Ellen Baker doesn’t need help backing up a trailer, thank you very much.
No, Hailey Weaver isn’t the substitute teacher for her own welding class. And yes, Taylor Alcorn watches car shows like Top Gear and Diesel Brothers.
These revelations may come as a shock to people who see agricultural science as a “man’s job,” but clipping pigs and rebuilding tractors are part of the job for Denton ISD’s agriculture teachers.
“Just because we can weld and just because we can be in the shop doesn’t mean we can’t take care of things at home and be domestic,” said Shannon McCuistion, the district’s lead ag teacher who spends her time on the Denton High School campus.
Eight of the nine teachers in the district’s ag department are female, an odd combination in a field that traditionally had been made up of men. But the women represent a shift in the ag teaching world as demographics start to tip in the other direction.
“Women shouldn’t be afraid to be part of this industry,” said Baker, who teaches at the Braswell High School campus. “It just takes a very strong woman to do this job.”
According to a 2003 study published in the Journal of Career and Technical Education, women made up 15 percent of the agriculture science teachers in the United States. Fourteen years later, an executive summary from the National Agricultural Education Supply and Demand Study found that 69 percent of the people who completed a licensed agriculture teaching program in college were women.
Denton ISD’s ag teachers said they saw a mix of men and women in their college classes, but getting a job was a different story.
When Weaver, who now teaches at Denton and Braswell high schools, applied for her first job in a rural district at age 21, the male superintendent and male ag teacher interviewed her.
“They drilled me on all these mechanics questions and thought they were going to stump me,” she said. “They didn’t stump me, but they did hire me.”
Some teachers said their families were supportive of their career path, but others couldn’t get past typical gender tropes. Even students are shocked when a woman walks into the barn on the first day of school.
“The boys think they can try to pull one over on us,” McCuistion said. “It’s crazy to think that we all have college degrees, yet they don’t think we know anything.”
The coin can flip the other way, though.
Charles Brown, the family consumer science teacher at Denton High, said he often gets questioned on his ability to sew or cook. But he’s seen progress over the years.
“The kids see that I’m a more rounded individual,” Brown said. “I’ve seen numbers in my classes go from having a token male to male enrollment actually increasing. It’s not a stigma anymore. You’re not taking a class to be a housewife. We’re gearing all our technical classes toward careers.”
Teachers say the district’s agricultural science program is growing even as the city becomes more urban.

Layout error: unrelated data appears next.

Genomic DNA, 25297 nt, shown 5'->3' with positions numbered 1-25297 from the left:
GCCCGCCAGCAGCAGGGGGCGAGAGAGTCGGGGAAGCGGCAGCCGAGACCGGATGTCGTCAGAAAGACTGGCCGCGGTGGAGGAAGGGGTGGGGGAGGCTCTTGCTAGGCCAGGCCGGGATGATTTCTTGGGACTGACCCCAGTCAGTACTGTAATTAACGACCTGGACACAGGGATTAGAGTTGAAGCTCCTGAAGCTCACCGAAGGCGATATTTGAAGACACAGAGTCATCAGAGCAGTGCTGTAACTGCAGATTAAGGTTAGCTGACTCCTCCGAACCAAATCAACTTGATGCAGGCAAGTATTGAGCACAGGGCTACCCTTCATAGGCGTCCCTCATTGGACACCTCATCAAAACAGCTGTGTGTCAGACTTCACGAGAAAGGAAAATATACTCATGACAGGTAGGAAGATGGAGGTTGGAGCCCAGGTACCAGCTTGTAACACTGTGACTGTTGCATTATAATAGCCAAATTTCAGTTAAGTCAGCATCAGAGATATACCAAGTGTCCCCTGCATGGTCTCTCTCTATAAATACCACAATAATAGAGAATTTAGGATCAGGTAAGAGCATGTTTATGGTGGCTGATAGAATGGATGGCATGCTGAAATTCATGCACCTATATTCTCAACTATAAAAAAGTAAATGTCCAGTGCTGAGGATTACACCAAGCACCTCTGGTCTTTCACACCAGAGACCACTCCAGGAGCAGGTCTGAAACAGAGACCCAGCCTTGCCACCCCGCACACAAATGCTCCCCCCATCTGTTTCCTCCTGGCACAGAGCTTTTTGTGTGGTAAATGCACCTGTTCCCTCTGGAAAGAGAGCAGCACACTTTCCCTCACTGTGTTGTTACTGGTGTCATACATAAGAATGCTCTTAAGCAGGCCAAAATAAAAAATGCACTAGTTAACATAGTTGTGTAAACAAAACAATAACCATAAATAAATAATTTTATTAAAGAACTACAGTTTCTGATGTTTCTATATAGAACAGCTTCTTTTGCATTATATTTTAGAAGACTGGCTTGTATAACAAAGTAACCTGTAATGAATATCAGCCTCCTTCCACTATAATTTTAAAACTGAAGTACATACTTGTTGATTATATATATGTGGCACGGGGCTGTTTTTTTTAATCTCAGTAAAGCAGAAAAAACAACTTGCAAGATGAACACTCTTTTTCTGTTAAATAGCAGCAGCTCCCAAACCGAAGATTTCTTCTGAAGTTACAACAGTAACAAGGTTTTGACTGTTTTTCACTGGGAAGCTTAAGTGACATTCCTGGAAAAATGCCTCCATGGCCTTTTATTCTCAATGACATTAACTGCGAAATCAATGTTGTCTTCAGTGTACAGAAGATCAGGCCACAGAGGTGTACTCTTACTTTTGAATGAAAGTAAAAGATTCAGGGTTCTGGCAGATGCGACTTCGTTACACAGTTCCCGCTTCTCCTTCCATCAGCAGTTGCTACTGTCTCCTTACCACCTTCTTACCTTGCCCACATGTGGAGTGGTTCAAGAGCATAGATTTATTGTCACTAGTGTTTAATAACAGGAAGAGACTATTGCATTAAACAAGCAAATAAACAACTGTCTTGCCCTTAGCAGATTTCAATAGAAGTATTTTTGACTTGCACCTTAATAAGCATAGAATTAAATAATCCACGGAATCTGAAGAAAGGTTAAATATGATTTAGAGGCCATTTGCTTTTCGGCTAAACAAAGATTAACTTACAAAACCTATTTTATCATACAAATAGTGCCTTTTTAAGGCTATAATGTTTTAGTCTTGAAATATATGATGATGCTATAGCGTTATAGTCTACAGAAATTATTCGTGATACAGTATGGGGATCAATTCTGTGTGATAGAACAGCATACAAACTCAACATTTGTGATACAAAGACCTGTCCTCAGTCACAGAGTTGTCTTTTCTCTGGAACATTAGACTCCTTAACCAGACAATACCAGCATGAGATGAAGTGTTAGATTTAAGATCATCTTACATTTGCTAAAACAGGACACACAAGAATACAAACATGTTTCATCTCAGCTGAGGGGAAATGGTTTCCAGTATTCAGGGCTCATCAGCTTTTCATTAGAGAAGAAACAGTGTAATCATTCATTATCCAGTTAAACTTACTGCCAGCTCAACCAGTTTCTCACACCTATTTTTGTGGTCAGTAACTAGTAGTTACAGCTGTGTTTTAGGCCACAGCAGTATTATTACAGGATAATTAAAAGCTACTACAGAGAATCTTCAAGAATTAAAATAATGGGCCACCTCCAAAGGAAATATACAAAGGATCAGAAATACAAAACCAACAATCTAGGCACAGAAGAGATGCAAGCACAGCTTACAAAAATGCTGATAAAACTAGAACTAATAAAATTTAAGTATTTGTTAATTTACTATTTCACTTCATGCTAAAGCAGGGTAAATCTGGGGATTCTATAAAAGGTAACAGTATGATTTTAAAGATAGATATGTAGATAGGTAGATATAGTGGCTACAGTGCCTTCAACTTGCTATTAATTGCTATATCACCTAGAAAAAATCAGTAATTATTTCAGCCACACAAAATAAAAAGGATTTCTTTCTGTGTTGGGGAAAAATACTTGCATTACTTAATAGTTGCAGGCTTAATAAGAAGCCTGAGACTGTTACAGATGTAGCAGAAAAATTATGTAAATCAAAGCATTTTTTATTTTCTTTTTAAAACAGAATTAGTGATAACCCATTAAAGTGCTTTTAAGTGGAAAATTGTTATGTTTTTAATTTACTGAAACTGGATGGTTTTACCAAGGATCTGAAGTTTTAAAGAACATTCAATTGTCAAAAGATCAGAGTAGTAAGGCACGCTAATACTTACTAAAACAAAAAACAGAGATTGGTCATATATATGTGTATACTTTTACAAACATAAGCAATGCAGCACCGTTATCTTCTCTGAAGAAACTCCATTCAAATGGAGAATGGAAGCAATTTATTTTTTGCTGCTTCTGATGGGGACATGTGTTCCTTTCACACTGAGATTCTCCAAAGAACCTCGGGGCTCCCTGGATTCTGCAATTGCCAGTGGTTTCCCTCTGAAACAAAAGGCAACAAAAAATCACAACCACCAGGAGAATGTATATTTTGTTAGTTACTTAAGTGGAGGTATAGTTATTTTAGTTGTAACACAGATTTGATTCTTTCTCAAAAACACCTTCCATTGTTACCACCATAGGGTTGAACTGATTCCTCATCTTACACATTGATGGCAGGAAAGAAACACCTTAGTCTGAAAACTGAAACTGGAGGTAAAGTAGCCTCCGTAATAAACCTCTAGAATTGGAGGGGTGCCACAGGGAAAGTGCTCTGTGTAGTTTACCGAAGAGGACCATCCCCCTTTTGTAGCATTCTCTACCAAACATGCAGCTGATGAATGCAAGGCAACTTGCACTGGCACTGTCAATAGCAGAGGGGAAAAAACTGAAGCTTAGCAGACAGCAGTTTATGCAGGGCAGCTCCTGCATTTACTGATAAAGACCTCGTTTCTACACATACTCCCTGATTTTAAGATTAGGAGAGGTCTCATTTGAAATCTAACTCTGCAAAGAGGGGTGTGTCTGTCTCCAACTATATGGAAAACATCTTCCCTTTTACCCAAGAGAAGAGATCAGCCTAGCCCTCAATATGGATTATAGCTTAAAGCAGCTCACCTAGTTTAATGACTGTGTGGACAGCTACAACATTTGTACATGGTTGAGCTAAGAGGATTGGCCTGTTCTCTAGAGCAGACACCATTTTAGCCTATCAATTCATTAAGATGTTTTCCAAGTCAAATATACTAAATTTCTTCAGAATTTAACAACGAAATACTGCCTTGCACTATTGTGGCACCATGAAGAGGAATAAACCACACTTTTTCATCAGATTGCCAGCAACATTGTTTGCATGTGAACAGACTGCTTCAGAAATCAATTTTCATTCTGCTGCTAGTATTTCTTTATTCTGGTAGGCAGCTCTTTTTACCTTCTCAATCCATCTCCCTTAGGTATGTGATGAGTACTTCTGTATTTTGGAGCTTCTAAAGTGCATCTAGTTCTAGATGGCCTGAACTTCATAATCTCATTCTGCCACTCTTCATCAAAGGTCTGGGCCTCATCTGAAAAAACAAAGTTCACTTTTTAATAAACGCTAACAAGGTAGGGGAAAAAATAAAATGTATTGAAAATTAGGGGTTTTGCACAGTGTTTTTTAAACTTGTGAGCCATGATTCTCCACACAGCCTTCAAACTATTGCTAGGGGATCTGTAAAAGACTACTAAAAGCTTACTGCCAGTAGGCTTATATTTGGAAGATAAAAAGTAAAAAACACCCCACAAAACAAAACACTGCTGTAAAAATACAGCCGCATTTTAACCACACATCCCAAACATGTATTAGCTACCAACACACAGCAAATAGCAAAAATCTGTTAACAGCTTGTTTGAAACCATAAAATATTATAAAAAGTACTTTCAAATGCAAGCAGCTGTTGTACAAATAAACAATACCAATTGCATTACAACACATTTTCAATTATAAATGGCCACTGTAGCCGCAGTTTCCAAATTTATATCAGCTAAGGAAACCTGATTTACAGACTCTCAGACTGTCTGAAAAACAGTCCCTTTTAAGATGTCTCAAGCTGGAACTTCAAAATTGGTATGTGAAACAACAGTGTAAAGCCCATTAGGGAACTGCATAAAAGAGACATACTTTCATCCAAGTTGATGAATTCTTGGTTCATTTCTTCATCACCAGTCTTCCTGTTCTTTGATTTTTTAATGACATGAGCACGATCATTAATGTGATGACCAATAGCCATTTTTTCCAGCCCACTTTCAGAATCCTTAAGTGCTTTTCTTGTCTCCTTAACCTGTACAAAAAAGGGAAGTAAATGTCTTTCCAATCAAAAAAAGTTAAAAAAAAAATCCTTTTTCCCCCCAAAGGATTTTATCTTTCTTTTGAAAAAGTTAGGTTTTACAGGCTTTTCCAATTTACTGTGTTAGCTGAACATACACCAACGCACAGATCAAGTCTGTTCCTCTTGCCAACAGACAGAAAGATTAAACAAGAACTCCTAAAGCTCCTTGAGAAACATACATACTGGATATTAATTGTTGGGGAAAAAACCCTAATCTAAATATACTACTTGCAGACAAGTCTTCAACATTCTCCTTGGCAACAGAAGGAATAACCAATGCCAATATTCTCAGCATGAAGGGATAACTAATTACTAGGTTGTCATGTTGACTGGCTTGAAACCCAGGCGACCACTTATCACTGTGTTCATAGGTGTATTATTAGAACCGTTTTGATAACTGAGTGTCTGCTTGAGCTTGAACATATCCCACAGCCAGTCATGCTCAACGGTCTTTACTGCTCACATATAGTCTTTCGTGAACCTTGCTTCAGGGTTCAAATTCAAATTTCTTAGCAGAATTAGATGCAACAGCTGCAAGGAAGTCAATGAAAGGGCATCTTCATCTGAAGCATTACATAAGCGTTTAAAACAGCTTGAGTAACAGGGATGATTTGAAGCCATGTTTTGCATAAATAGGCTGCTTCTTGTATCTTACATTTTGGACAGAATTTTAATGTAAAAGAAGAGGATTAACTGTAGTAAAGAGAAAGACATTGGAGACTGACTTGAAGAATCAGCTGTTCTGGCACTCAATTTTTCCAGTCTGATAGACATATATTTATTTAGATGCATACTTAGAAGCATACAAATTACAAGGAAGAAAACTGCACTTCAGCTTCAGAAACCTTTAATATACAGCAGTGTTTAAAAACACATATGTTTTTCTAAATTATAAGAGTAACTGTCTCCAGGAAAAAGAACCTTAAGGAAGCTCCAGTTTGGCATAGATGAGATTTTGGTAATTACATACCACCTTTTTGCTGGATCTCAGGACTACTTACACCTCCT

“Denton is much more rural than people think,” said Alcorn, who teaches at Denton High. “There are those hidden nooks and crannies that you don’t think about. You go down certain roads and go, ‘Wow. There are cows!’”
But today’s ag programs aren’t just about the livestock.
The women can be teaching floral design classes one minute, then switch to agriculture mechanics the next. They go from small animals to large animals in the span of a day and sprinkle in some farm technology and horticulture for good measure. Students can pick up trade certifications or get a leg up on college coursework.
“It’s this giant umbrella that all these different niches fall under,” said Guyer High School teacher Laura Reed. “It’s showing people in an area like this that ag is more than just cows.”
McCuistion said this year’s ag department works well together, though she doesn’t necessarily attribute that to the gender makeup. Their personalities mesh well, something students have taken note of.
“They’re more than ag teachers. They’re counselors,” said Denton High senior and FFA vice president Hailey Brown. “Unlike the rest of school, it’s not just sitting down and listening to someone talk. You’re actually doing things. They’ve taught me about life situations. I’ve learned about myself and how to work with others.”
Complementary personalities are crucial in the ag world, Reed said. Sometimes, the teachers put in 100-hour work weeks to help with projects or take kids to livestock shows around the state. They partner with other school districts for transportation or call old mentors for tips.
They’re also the go-to handywomen on campus. They’ll field questions from teachers who have ailing pets or install pencil sharpeners in classrooms. Their barns have been used to store homecoming decorations and they’ve welded weight equipment for the athletic department.
“You can almost use the term jack-of-all-trades.” Baker said “Well, perhaps we should say ‘Jill-of-all-trades.’”
Job forecasters say the current shortage of ag teachers mirrors trends in the overall education field and is expected to continue. Denton teachers hope that isn’t the case for long and encourage students, both male and female, to look into teaching.
Just know that it won’t be easy, they say.
“It’s not for the faint of heart. You have to have grit,” McCuistion said. “We’re telling our kids every day that if this is a passion they want to pursue, they need to start now.”